Pioneering Black feminist Dorothy Pitman Hughes dies at 84

Dorothy Pitman Hughes, the Black feminist pioneer, child welfare lawyer and social activist who toured the country speaking with Gloria Steinem in the 1970s and appeared with her in one of the most iconic photographs of the second feminist movement, has died. He was 84 years old.

Hughes died on Dec. 1 in Tampa, Florida, at the home of his daughter and son-in-law, said Maurice Sconiers of Sconiers Funeral Home in Columbus, Georgia. His daughter, Delethia Ridley Malmsten, said the cause was old age.

Although they came to their feminist activism from different places – Hughes from his community-based work and Steinem from journalism – the two formed a powerful speaking partnership in the early 1970s, traveling the country at a time when feminism was seen mainly by whites and. middle class, division dating behind the origins of the American women’s movement. Steinem credited Hughes with helping him become comfortable with public speaking.

In one of the most famous pictures of the time, taken in October 1971, the two raise their right arms in the Black Power salute. The photograph is now in the National Portrait Gallery.

Hughes, whose work has always been based on community activism, organized the first battered women’s shelter in New York City and founded the New York City Agency for Child Development to expand child care services in the city. But he was perhaps best known for his work helping dozens of families at the community center he founded on Manhattan’s West Side, offering day care, job training, advocacy training and more.

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“She took families off the street and gave them jobs,” Malmsten, her daughter, told The Associated Press on Sunday, reflecting on what she thought was her mother’s most important job.

Steinem, too, paid tribute to Hughes’ community service. “My friend Dorothy Pitman Hughes owned a daycare center on the west side of Manhattan,” Steinem said in an email. “We met in the 70’s when I was writing at that childcare center, and we became talking partners and lifelong friends. He will be missed, but if we keep telling his story, he will always inspire us all.” Laura L. Lovett, whose nickname for Hughes, “With her raised fist,” came out last year, told Ms. Magazine that Hughes “identified herself as a woman, but emphasized her femininity in her experiences and basic needs for safety, food, shelter and childcare.” Born Dorothy Jean Ridley on Oct. 2, 1938, in Lumpkin, Georgia, Hughes became involved in activism at an early age, according to a statement written by her family. When she was 10, her father was nearly beaten to death and left on the family’s doorstep. The family believes she was attacked by the Ku Klux. Klan, and Hughes decided to devote himself to helping others through activism.

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He moved to New York City in the late 1950s when he was 20 and worked as a salesman, nightclub singer and house cleaner. In the 1960s he became involved in the civil rights movement and other causes, working with Martin Luther King Jr., Malcolm X and others.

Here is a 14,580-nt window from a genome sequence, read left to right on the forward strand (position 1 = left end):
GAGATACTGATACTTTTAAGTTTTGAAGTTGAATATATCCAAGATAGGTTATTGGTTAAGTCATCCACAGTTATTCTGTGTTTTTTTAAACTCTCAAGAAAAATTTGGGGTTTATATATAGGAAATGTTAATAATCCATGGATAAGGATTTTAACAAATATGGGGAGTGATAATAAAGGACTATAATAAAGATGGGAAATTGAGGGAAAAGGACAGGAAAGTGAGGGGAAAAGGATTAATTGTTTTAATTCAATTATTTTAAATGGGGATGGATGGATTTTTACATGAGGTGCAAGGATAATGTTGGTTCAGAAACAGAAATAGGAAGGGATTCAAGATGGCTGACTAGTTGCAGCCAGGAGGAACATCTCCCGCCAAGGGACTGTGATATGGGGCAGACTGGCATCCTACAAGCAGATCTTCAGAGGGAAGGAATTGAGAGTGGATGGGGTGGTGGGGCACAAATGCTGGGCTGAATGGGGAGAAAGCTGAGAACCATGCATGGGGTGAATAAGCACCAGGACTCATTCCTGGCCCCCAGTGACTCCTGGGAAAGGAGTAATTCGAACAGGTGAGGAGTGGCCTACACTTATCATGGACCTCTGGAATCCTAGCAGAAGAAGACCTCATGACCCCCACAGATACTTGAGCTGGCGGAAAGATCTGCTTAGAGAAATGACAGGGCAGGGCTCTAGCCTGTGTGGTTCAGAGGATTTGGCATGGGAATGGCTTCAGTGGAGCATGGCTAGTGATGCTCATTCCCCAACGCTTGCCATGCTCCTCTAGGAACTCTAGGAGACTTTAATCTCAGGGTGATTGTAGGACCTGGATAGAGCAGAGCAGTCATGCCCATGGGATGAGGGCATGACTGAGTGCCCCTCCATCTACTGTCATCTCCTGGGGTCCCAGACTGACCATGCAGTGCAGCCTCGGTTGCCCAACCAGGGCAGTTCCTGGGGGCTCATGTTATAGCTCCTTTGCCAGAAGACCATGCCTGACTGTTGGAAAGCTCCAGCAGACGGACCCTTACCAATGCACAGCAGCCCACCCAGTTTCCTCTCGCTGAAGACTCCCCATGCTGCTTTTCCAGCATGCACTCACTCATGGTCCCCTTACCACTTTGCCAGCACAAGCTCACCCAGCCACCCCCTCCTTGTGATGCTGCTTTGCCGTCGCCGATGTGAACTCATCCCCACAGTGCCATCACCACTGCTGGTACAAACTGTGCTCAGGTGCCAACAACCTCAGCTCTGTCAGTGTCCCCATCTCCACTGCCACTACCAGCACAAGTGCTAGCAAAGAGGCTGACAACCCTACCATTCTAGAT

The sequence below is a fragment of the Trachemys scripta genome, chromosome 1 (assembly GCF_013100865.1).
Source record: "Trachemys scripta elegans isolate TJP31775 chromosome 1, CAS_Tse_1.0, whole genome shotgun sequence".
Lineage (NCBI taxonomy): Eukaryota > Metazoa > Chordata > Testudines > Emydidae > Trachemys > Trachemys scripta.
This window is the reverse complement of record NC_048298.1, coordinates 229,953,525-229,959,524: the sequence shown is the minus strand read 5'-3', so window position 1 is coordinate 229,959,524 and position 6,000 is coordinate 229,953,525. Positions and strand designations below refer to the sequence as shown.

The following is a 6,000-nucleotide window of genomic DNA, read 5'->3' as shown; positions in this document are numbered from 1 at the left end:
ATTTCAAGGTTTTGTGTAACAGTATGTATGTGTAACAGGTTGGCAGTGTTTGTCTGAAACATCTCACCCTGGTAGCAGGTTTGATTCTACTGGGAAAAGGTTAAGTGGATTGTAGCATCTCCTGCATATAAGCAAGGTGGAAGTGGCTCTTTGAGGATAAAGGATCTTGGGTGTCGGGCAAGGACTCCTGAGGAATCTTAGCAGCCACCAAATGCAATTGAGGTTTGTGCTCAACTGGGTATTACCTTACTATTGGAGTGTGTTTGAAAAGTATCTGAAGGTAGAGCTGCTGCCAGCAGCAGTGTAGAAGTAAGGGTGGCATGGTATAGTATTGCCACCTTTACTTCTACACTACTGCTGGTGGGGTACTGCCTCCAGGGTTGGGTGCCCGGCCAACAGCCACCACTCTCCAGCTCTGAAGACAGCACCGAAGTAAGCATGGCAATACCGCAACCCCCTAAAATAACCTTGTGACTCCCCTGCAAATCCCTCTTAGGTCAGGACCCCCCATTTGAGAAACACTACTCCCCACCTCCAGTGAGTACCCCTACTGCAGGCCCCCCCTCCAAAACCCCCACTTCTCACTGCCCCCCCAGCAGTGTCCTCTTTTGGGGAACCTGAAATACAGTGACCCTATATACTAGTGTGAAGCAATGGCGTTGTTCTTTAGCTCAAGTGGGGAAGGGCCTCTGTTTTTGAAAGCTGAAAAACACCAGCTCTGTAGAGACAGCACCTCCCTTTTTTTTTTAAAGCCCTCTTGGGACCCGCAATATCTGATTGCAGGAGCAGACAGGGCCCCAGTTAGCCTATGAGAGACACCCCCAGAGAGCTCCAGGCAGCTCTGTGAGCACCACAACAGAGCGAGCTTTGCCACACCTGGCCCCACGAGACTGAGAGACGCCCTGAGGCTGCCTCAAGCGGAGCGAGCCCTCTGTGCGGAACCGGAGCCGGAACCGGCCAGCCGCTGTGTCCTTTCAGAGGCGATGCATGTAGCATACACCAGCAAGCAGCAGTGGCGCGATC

In the late 1960s, she established her own daycare center on West 80th St. in St. Louis.

Lovett wrote last year: “He realized that the challenges of caring for children were deeply entangled with issues of racism, poverty, drug abuse, substandard housing, welfare hotels, job training and the Vietnam War.”

It was at the center that Hughes met Steinem, then a reporter writing a story for New York Magazine. They became friends and, from 1969 to 1973, spoke across the country at college campuses, community centers and other venues about issues of gender and race.

“Dorothy’s style was to expose the discrimination she saw in the white women’s movement,” Lovett told Mrs. proof that this obstacle can be overcome.” In the early 1970s Hughes also helped found, with Steinem, the Women’s Action Alliance, a broad network of women’s rights activists aimed at coordinating resources and pushing for equality at the national level. Although Hughes was often credited with founding Ms. Magazine and Steinem at the time and biographer Lovett says he helped promote the idea, he had no formal role in the magazine.

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“It was our differences in experience that made us good study partners,” Steinem said. He recalled working with Hughes to protest so-called “welfare hotels” in New York for poor families in the 1970s. “Dorothy was instrumental in exposing the living conditions there,” Steinem said. “He was really a human rights activist in the community.” By the 1980s, Hughes had moved to Harlem and opened an office supply business, Harlem Office Supply, a rare stationery store at the time run by a Black woman. But he was forced to sell the store when a Staples opened nearby, part of President Bill Clinton’s Upper Manhattan Empowerment Zone program.

He recounts his experience in the 2000 book, “Wake Up and Smell the Dollars! Whose City Is It In!: One Woman’s Struggle Against Sexism, Discrimination, Racism, Disarmament, and Disarmament. Hughes was featured in “Glorias,” a 2020 film about Steinem, starring Janelle Monaé.

He is survived by three daughters: Malmsten, Patrice Quinn and Angela Hughes.

(This story was not edited by Devdiscourse staff and was automatically generated from an aggregated feed.)


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